Typically the Patriots look for good size, sound instincts and solid production at the collegiate level when they look for rookie 'backers. If you have special teams experience or you saw time in the SEC . . . even better. 

We rolled through several linebacker names who could fit with the Patriots in our "Linebacker Lowdown" series, and we'll include many of those on this list as well. But there are a few new names worth mentioning before Thursday night so let's get to it. 




Smith is only in range if the Patriots are willing to package together multiple picks to move up into the top 10. An outstanding athlete, who diagnoses quickly and can both cover and rush? Oh, and he dominated in the SEC? Smith sounds like Bill Belichick's kind of guy. Click here for the "Linebacker Lowdown" piece on Smith. He's smaller than what Belichick typically likes, which might prevent the Patriots from trading up for him, but he's a player. 


One NFC assistant noted that Edmunds didn't flash much "nasty" on tape for the Hokies. Even at his size, he doesn't always use it to overpower opponents. But at 19 years old, and as one of the best athletes in the draft, he could be molded to perform multiple front-seven duties. He was compared by one evaluator to a more physically-impressive version of Jamie Collins. As with Smith, the Patriots would have to move up for Edmunds. 


On paper, Vander Esch is one of the best fits for the Patriots because of his size and athleticism. He tore up the combine, and in one year as a starter, he proved he could be very productive against the run as well as cover. He's a do-it-all, three-down type . . . and he should be getting better. Vander Esch reportedly visited New England late in the pre-draft process.


Another tremendous fit based on Belichick's draft history. The 'Bama connection may make Evans even better-suited for life in New England. For me, it's a simple question of what you're looking for? Evans is an explosive athlete -- even though he didn't test like one, possibly due to injury -- who is a demon in the run game. He's also an adept pass-rusher through the A-gaps or even off the edge. Before he played off the line, he was an outside linebacker for Nick Saban. If the Patriots want a smaller version of Dont'a Hightower (in terms of his position flexibility), Evans could be the guy. More on him here.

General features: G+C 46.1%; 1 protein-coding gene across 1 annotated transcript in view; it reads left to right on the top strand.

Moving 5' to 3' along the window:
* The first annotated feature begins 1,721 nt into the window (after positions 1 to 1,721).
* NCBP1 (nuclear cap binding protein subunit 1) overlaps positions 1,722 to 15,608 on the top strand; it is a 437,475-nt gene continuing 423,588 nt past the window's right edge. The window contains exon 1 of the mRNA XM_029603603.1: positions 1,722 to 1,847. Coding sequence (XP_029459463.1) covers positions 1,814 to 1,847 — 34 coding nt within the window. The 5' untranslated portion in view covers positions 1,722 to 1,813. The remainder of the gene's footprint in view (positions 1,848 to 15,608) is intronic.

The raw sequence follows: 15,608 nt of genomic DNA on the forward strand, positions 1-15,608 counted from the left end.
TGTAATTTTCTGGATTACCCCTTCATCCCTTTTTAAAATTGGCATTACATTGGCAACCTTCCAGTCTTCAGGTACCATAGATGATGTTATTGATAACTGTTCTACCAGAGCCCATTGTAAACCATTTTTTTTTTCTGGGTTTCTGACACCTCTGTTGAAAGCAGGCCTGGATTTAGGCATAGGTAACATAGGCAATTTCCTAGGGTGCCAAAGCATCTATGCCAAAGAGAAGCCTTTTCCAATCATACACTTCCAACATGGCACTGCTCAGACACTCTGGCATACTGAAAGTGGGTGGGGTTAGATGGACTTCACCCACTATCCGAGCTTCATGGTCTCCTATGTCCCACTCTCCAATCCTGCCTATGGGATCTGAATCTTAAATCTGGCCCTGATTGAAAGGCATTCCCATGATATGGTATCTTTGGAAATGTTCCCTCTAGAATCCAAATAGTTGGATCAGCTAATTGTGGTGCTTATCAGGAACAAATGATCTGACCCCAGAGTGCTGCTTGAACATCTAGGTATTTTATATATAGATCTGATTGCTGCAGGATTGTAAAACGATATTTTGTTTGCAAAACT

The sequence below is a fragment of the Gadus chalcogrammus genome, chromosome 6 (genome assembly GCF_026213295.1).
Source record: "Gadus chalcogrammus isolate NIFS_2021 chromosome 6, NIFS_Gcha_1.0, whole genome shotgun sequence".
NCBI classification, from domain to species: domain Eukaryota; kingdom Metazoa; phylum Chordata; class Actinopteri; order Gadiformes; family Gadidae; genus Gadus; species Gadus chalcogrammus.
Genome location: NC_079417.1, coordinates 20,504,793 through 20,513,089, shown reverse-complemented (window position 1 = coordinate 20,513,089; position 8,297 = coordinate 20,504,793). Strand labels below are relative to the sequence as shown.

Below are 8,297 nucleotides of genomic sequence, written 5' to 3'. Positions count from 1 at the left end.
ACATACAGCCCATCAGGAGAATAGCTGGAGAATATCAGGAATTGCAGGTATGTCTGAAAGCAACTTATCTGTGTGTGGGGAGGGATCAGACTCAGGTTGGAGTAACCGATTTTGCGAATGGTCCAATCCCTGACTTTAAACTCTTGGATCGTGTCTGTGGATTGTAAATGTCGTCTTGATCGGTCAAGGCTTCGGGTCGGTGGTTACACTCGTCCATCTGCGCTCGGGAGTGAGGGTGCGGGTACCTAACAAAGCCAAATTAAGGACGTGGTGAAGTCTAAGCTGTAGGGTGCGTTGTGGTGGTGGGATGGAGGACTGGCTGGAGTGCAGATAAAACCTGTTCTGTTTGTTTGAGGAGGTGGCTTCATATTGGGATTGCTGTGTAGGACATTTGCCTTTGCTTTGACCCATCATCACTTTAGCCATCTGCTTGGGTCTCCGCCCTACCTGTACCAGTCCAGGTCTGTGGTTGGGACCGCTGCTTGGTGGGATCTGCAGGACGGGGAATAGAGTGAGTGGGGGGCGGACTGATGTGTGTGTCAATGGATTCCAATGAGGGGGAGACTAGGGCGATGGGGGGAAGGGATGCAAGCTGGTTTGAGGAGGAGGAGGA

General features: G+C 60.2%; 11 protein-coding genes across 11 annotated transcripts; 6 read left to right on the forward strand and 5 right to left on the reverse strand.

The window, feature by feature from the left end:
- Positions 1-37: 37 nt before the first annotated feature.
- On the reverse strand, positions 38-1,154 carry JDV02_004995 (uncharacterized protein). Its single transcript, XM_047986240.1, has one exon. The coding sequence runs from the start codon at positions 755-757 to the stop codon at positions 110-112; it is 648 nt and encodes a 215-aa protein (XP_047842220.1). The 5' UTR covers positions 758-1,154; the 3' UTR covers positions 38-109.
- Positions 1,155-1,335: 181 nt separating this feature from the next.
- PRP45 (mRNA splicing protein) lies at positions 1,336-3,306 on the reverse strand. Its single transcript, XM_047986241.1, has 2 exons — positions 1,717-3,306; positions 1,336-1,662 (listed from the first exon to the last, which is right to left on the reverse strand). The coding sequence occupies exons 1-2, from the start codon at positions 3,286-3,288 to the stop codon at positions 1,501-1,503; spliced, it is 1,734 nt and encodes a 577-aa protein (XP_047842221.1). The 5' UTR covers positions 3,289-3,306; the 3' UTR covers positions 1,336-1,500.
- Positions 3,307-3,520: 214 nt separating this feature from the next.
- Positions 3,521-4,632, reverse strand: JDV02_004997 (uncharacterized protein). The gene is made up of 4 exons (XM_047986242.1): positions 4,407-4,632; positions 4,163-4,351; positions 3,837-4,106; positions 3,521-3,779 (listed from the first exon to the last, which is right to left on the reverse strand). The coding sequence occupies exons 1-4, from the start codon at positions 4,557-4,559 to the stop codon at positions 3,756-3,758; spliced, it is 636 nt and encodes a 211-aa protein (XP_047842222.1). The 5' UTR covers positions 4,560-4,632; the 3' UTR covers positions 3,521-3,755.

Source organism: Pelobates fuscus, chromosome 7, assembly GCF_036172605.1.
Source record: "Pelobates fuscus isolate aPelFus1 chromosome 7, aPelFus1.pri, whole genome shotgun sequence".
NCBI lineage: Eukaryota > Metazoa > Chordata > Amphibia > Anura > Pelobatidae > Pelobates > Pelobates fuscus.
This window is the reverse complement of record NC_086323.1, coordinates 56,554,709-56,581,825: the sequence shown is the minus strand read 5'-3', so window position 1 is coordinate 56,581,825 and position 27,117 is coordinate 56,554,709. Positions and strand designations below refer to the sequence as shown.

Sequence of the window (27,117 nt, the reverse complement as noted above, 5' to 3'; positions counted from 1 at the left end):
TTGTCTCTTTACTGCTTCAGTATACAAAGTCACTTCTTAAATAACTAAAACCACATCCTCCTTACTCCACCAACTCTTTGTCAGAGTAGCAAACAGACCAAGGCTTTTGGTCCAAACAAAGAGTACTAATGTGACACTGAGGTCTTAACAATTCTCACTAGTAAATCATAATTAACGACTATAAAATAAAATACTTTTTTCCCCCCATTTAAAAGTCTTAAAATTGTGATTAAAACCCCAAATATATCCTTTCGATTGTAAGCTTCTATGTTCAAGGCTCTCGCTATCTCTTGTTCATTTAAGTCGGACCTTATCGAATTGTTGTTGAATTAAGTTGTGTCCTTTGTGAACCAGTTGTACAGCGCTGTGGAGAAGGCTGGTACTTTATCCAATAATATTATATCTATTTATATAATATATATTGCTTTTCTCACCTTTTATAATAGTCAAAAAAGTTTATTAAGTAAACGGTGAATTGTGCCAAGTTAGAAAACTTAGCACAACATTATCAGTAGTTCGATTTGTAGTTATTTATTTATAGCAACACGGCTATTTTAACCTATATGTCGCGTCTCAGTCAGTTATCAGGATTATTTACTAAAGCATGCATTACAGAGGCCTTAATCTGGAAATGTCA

Carter was a versatile defender in the SEC who played both off the edge and in coverage. Sound like a Patriots fit yet? What if I told you he also happened to be one of the freakiest athletes in the draft class (4.5-second 40) with long arms? The only reason the Patriots may hesitate is that, despite Carter's physical gifts and impressive football IQ, he didn't dominate as a collegian. Was that an effort issue? If the Patriots are comfortable with his approach after studying up on him, they could pounce in the late first round or early second. He could be the "Will" linebacker of the future in New England.


Warner was described to me by one assistant as an ideal fit for the Patriots. His athleticism is certainly NFL-caliber, but he it's his position versatility that puts him over the edge. He was in coverage for a significant number of snaps in college, and when he went to the Senior Bowl and played more of a traditional "Will" linebacker role, he opened eyes. Special teams could also be in his future. He could be a Patriot as early as the late second round. 


Leadership? Time in the SEC, and playing for a program Belichick appreciates? Top-notch athleticism (6.82-second three-cone, 131-inch broad jump)? Varied experience on defense, having played safety and multiple linebacker roles? What part of Burks' game won't the Patriots like? He may be a bit raw in terms of the winding road his career has taken, going from one position to the next. But otherwise? He feels like a Patriots Day 3 target.


Jewell is a very different player compared to the one who precedes him on this list. Jewell is a middle linebacker. He's also relatively slow, and his special-teams value may be nil. But Jewell may be one of the smartest linebackers, if not the smartest, in the class. How far will that get him? He could be worth a third-round choice if the Patriots feel they need a ready-to-go field general


Another marginally-athletic but instinctive linebacker with what are considered strong leadership skills, Cichy could be a Patriots fit on Day 3. He'll have to be medically cleared -- he missed Wisconsin's last 20 games with injuries -- but what he does to disrupt plays in tight spaces has definite value. He also has some special-teams experience, giving him another avenue to an NFL roster. 


Jefferson's combination of size and athleticism could get him drafted early on Day 2. His tape might not suggest that he's worthy of that type of selection -- he just doesn't have that much experience in coverage to project as a seamless three-down fit in today's NFL -- but coaches will salivate over his power and movement skills (4.52-second 40, 36-inch vertical). 


In an era when the linebackers are getting smaller and more athletic, McCray is a bit of a throwback. That could mean the Patriots are interested. He's not the rangiest second-level defender, far from it, but if the Patriots are looking to play more 3-4 looks under Belichick and Brian Flores, McCray could fit the profile. He's a Day 3 choice, in all likelihood.